WHAT MAKES A GREAT PRESS KIT?
A press kit is crucial for any business seeking media exposure! But how do you go from “writing a press kit” to “making it work out?” Often we see and counsel authors and other multimedia specialists on the attractiveness of a press kit, but they always seem to forget the main bulk of the idea. The first step to writing a great press kit is to realize it does not often come in the form of a presentation or a written document. A press kit should always be hosted online. It should be on your website, and available for all to see and view. There are many steps, but we want to avoid the bulk of the conversation and instead focus on what you really, really need to know. You can find tons of articles online about what is needed in a press kit, i.e. at the end of this page we have a list that includes the basic tips you need to get started. For now, let us focus on the more advanced facets you need.
Let us start at the beginning. In the early 1980s, musicians realized they needed to do more than simply send in a CD with their music on it. Radio stations were crucial for a musician to get the word out, so after a surge of CDs and unlistened music, managers began to develop press kits that came in the form of a sporty presentation, written in print. It always included a biography of the band, a press release, a tour schedule, and any/all media they could possibly incorporate. Next thing you know, 2014 hits (and ReverbNation opens, as well as BandCamp in 2017) are born, where a musician can literally write their bio, include free music downloads, and just about everything the “older press kit” featured was not online. This was a major step and it transferred over to business. Online press kits are sequentially easier to host, easier to develop, easier to understand, and much more is capable with one (think about this: if you had sent in to a media source a paper copy press kit and found out you had a typo, how would you change it? Would you have to resend it? What if the tour schedule changes? Think about that one for a moment. Then, continue to read.
So Where Do You Host It?
Go to our “Releases” page.
We avoid linking directly in our blogs because the text color is blah, but when you really need to see a true press kit, check out our FlickBack press kit, developed on Wix.com. We will include a link at the bottom of the page. That, my friends and dear readers, is the best possible example of what you need to be doing. Next, did you know you could upload both a page on your website (or a completely separate website) as well as distribute in a more presentable format? We will include links at the bottom of the page that allows you to host all of your necessary files (Bios, logos, videos, photos, media, the actual press release itself, and contact info) on a small USB drive, which features a logo on it. Check the links below!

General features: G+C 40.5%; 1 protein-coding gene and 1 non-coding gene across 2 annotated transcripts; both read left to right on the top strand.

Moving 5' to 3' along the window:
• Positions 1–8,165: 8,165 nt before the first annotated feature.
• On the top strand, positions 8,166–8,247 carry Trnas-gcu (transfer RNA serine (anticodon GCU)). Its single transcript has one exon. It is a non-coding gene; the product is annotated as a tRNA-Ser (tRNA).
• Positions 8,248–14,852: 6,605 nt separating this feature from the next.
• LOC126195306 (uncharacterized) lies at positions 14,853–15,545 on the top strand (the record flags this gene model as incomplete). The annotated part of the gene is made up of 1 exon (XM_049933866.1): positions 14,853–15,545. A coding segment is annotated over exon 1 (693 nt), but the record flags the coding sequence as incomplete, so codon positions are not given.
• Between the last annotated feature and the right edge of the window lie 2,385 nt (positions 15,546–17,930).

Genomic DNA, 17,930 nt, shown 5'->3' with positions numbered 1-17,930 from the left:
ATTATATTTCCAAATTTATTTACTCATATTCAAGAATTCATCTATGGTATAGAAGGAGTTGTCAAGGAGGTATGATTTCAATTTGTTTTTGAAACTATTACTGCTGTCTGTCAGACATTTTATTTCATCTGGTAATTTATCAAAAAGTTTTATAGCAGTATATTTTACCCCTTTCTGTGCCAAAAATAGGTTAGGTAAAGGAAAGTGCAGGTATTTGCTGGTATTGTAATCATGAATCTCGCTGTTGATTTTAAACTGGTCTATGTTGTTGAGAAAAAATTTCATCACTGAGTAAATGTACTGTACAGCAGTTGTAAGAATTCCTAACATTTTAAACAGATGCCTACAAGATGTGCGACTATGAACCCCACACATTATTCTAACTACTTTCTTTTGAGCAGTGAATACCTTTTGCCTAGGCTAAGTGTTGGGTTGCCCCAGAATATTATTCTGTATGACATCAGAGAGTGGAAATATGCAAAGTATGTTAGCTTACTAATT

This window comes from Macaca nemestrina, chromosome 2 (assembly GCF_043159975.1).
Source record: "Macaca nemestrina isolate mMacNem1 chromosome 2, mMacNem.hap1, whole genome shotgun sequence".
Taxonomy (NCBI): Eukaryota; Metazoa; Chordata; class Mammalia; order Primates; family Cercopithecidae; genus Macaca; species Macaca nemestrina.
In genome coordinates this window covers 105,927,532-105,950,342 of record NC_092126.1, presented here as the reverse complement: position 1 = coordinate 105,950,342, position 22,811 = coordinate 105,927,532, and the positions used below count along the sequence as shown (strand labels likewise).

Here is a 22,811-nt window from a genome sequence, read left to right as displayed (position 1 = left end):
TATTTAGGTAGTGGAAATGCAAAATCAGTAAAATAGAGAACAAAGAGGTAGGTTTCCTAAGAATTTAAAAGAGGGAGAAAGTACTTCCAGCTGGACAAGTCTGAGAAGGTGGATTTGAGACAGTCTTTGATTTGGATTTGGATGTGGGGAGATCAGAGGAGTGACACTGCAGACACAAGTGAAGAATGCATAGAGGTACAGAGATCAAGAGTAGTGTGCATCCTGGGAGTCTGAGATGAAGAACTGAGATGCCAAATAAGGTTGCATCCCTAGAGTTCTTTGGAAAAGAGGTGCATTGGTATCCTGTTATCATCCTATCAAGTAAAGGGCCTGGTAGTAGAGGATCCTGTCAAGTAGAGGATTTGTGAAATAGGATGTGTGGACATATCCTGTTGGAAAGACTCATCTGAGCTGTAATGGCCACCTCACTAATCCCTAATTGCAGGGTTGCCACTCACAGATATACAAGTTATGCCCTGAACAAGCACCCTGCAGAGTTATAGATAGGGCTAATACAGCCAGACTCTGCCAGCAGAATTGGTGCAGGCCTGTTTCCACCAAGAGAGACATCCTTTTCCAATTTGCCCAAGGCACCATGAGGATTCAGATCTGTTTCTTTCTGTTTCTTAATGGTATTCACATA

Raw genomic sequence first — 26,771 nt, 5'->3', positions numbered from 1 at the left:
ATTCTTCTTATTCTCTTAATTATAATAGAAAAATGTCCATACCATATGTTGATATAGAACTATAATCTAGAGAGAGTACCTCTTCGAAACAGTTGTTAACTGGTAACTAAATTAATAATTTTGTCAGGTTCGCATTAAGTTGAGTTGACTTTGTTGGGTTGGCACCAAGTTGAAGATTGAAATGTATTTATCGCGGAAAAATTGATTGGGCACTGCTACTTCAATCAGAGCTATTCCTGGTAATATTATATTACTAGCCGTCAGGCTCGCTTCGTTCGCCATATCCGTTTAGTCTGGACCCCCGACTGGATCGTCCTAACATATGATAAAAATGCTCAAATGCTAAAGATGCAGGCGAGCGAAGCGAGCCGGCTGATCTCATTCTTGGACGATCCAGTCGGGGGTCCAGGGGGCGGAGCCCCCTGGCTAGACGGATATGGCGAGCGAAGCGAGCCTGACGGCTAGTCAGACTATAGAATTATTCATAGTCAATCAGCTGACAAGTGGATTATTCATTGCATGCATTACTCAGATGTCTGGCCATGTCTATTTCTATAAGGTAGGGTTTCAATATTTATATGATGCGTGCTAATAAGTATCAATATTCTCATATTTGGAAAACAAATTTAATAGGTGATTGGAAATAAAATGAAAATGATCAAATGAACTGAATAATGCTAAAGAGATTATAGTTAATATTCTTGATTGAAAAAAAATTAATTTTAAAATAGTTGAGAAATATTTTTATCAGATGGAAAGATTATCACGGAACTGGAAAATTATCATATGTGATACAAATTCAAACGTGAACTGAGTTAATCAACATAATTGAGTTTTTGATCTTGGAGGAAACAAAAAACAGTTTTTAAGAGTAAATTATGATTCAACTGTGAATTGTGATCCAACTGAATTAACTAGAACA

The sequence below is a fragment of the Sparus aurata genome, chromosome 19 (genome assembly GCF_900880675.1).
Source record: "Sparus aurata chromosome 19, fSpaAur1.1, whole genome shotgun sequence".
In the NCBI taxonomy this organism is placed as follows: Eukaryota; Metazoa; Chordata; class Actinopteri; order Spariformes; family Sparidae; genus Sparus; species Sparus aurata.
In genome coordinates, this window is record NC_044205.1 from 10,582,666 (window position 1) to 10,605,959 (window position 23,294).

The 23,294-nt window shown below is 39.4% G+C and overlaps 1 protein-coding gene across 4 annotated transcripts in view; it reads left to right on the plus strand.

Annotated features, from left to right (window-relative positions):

Don’t Be Afraid To Go Nuts
Develop a press kit online the same manner as you would if you were summarizing your company to someone else. Realize that though organization may count, it is not the epicenter of your creation. Rather, it is a matter of dazzling (hence the reason why we decided to use really, really ostentatious graphics for this post) and to be chaotic, causing entropy, raising awareness, and not representing your brand. Disrupt your thoughts on how it should look, and then check the links below.
Press Kit Content
Whereas a paper press or media kit was once the norm (and, even to this day, there are surely still presentation folders printed up at the neighborhood Kinko’s arriving lazily on journalists’ front porches), we now abide by the same template of a standard website. I do suggest visiting one of my personal projects’ press kit, which you can view by clicking below. The bulk of it is to introduce yourself, provide an author bio, a photos page, a videos page, and (of course) a page about the books! Remember something about this new way of spreading media relations: though the content definitely matters, journalists and other sources of media kits receive hundreds (if not thousands) of these things monthly. This means they will scan the website for 10-15 seconds before losing interest unless you can capture it! So, that first page better be damned good, and then format appropriately. Do not just use a standard template. Give it your all, and I recommend using Wix.com for this. https://rwmcclellan3.wixsite.com/flickback to see our mobile app’s press kit, hosted on Wix!
Contact us for some more info!